A publisher of original monographs and important public-domain works in a new, in-browser, e-book format we’ve developing and calling a Progressive Web Book, or PWB for short.
A PWB combines the convenience and user-friendly principles of Progressive Web Apps with the simple reading experience of a book.
Most importantly, a PWB can be viewed on any desktop or mobile device, with or without an Internet connection, and is directly installable, thereby bypassing big tech platforms like the Apple App Store, Google Play, and Amazon Kindle.
A PWB is also a living book, meaning the author can notify you when pages are added or updated. And like most e-books, it will support full-text search and digital note-taking.
Yes, but most digital content is not, and our books are digital. Regardless, we hate online ads. They’re ugly, drive up page load times, and ruin website performance. The more intrusive an ad is, the better it works, so they’re also a privacy nightmare. Worst of all, they enable the dark side of the so-called “attention economy,” rewarding publishers who drive page views and ad impressions by agitating and inflaming readers rather than informing or entertaining them.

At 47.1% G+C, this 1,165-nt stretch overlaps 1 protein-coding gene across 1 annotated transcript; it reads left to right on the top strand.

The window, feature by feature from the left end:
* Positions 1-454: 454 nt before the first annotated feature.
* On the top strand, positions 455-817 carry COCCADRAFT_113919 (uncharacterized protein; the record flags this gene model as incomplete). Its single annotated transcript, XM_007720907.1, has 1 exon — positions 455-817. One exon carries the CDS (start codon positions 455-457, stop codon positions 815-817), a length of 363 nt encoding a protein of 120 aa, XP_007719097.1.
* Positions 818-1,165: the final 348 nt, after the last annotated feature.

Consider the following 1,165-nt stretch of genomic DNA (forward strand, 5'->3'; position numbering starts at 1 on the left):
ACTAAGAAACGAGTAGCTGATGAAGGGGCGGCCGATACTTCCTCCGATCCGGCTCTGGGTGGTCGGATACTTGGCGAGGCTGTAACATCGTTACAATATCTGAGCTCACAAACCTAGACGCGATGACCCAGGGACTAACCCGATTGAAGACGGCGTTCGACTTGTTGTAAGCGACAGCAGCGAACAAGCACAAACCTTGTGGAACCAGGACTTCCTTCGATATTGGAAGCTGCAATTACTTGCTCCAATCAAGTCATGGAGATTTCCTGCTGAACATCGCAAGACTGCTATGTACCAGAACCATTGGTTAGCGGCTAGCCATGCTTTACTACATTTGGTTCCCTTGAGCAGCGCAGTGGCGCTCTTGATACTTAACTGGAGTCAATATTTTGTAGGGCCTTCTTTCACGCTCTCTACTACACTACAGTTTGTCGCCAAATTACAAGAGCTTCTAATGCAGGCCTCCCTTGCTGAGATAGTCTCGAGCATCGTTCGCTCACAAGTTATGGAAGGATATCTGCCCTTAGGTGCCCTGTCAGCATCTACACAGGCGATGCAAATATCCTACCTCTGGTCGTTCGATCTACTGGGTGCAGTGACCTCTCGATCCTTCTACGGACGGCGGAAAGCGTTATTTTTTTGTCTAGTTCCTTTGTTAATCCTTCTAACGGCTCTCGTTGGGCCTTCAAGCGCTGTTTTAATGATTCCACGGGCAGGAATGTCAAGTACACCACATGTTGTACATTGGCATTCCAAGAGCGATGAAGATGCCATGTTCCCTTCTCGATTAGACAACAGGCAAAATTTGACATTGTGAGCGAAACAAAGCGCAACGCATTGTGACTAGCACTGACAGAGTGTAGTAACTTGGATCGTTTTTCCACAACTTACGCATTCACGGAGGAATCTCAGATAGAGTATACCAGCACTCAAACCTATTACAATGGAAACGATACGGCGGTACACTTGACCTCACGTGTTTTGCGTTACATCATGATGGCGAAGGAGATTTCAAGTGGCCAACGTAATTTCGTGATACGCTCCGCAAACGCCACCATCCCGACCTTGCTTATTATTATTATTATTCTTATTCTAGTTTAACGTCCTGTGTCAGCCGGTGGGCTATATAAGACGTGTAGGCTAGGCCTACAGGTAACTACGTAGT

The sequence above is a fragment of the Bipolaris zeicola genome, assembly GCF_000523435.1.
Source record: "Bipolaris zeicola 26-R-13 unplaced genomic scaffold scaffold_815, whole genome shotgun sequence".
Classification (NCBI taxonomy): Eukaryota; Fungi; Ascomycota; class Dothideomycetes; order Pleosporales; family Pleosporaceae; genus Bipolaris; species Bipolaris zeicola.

Creating a product that’s good enough to pay for, just like a traditional book. (But without the chopping down of trees.)
The shared name of the founder’s father and grandfather. (Alas, he was not anointed the third.)
Bantam Books, Black Sparrow Press, Penguin Books, Pelican Books—shouldn’t all publishers be represented by a majestic bird? (We think historically this has something to do with quills.) And yes, a goose is admittedly more silly than majestic. Honk.
Pelican Books is a huge influence on W.S. Cole Press both in terms of product and design, and we’re sad that its innovative website from 2014 no longer exists. Designed by Matthew Young to support a brand relaunch, the website promised books that “can be read on any device, right here in your browser,” which should sound familiar.
The Pelican Books website was ahead of its time, and our project should be considered an aesthetic tribute by a lesser designer and more importantly, a continuation of their effort to develop in-browser e-books. Happily, the technology for doing so has improved considerably since 2014.
Paul Rand, who advised, “Don’t try to be original. Just try to be good.” And the British designer Hans Schleger, aka Zero, who frequently used a variation of this color scheme and was famously fond of incorporating birds in his design.
Concourse by Matthew Butterick. He is not only a designer of beautiful fonts, but an intimidatingly-accomplished lawyer, writer, programmer, and in-browser e-book innovator as well. W.S. Cole Press uses his fonts exclusively.
We thought you’d never ask! Email us what you have in mind.
Of course. It’s an important way we stay ad-free.